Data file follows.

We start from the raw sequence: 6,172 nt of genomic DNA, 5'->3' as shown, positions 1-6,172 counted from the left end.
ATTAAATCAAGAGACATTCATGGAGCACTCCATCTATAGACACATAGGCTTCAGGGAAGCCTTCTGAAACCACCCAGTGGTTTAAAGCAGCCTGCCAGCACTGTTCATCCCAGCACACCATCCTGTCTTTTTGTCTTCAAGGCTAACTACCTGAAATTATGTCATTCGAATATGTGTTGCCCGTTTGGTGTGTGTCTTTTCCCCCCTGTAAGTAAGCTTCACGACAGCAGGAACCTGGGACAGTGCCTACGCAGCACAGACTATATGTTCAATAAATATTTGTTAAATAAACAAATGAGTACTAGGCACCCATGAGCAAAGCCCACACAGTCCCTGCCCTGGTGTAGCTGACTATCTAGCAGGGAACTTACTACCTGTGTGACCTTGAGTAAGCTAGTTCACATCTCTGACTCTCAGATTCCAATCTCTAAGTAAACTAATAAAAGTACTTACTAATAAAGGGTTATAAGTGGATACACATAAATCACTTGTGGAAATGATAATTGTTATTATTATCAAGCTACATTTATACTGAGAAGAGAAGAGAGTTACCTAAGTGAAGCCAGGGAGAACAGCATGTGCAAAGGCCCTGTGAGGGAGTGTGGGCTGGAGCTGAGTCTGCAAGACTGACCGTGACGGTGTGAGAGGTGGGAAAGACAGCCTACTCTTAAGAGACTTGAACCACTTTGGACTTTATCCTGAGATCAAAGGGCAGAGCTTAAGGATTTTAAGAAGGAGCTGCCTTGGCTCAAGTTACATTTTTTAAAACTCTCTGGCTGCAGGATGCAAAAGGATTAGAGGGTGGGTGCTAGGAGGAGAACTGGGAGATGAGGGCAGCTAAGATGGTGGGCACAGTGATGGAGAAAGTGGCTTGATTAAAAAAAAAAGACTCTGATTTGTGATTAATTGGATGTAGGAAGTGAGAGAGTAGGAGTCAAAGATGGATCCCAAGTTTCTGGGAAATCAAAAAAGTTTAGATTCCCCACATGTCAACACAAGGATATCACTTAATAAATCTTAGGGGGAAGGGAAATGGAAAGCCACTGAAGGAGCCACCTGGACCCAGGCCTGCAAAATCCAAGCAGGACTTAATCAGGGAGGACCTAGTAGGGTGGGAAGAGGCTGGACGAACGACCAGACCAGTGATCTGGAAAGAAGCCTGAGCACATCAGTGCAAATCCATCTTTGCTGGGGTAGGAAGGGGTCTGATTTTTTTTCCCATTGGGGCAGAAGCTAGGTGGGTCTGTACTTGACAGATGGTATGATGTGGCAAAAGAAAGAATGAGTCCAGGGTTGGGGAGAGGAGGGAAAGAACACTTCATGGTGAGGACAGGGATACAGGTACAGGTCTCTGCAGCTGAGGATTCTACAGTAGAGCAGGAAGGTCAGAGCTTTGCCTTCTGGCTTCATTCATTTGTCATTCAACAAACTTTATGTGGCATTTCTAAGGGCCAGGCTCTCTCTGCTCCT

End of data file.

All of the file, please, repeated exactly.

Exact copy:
We start from the raw sequence: 6,172 nt of genomic DNA, 5'->3' as shown, positions 1-6,172 counted from the left end.
ATTAAATCAAGAGACATTCATGGAGCACTCCATCTATAGACACATAGGCTTCAGGGAAGCCTTCTGAAACCACCCAGTGGTTTAAAGCAGCCTGCCAGCACTGTTCATCCCAGCACACCATCCTGTCTTTTTGTCTTCAAGGCTAACTACCTGAAATTATGTCATTCGAATATGTGTTGCCCGTTTGGTGTGTGTCTTTTCCCCCCTGTAAGTAAGCTTCACGACAGCAGGAACCTGGGACAGTGCCTACGCAGCACAGACTATATGTTCAATAAATATTTGTTAAATAAACAAATGAGTACTAGGCACCCATGAGCAAAGCCCACACAGTCCCTGCCCTGGTGTAGCTGACTATCTAGCAGGGAACTTACTACCTGTGTGACCTTGAGTAAGCTAGTTCACATCTCTGACTCTCAGATTCCAATCTCTAAGTAAACTAATAAAAGTACTTACTAATAAAGGGTTATAAGTGGATACACATAAATCACTTGTGGAAATGATAATTGTTATTATTATCAAGCTACATTTATACTGAGAAGAGAAGAGAGTTACCTAAGTGAAGCCAGGGAGAACAGCATGTGCAAAGGCCCTGTGAGGGAGTGTGGGCTGGAGCTGAGTCTGCAAGACTGACCGTGACGGTGTGAGAGGTGGGAAAGACAGCCTACTCTTAAGAGACTTGAACCACTTTGGACTTTATCCTGAGATCAAAGGGCAGAGCTTAAGGATTTTAAGAAGGAGCTGCCTTGGCTCAAGTTACATTTTTTAAAACTCTCTGGCTGCAGGATGCAAAAGGATTAGAGGGTGGGTGCTAGGAGGAGAACTGGGAGATGAGGGCAGCTAAGATGGTGGGCACAGTGATGGAGAAAGTGGCTTGATTAAAAAAAAAAGACTCTGATTTGTGATTAATTGGATGTAGGAAGTGAGAGAGTAGGAGTCAAAGATGGATCCCAAGTTTCTGGGAAATCAAAAAAGTTTAGATTCCCCACATGTCAACACAAGGATATCACTTAATAAATCTTAGGGGGAAGGGAAATGGAAAGCCACTGAAGGAGCCACCTGGACCCAGGCCTGCAAAATCCAAGCAGGACTTAATCAGGGAGGACCTAGTAGGGTGGGAAGAGGCTGGACGAACGACCAGACCAGTGATCTGGAAAGAAGCCTGAGCACATCAGTGCAAATCCATCTTTGCTGGGGTAGGAAGGGGTCTGATTTTTTTTCCCATTGGGGCAGAAGCTAGGTGGGTCTGTACTTGACAGATGGTATGATGTGGCAAAAGAAAGAATGAGTCCAGGGTTGGGGAGAGGAGGGAAAGAACACTTCATGGTGAGGACAGGGATACAGGTACAGGTCTCTGCAGCTGAGGATTCTACAGTAGAGCAGGAAGGTCAGAGCTTTGCCTTCTGGCTTCATTCATTTGTCATTCAACAAACTTTATGTGGCATTTCTAAGGGCCAGGCTCTCTCTGCTCCT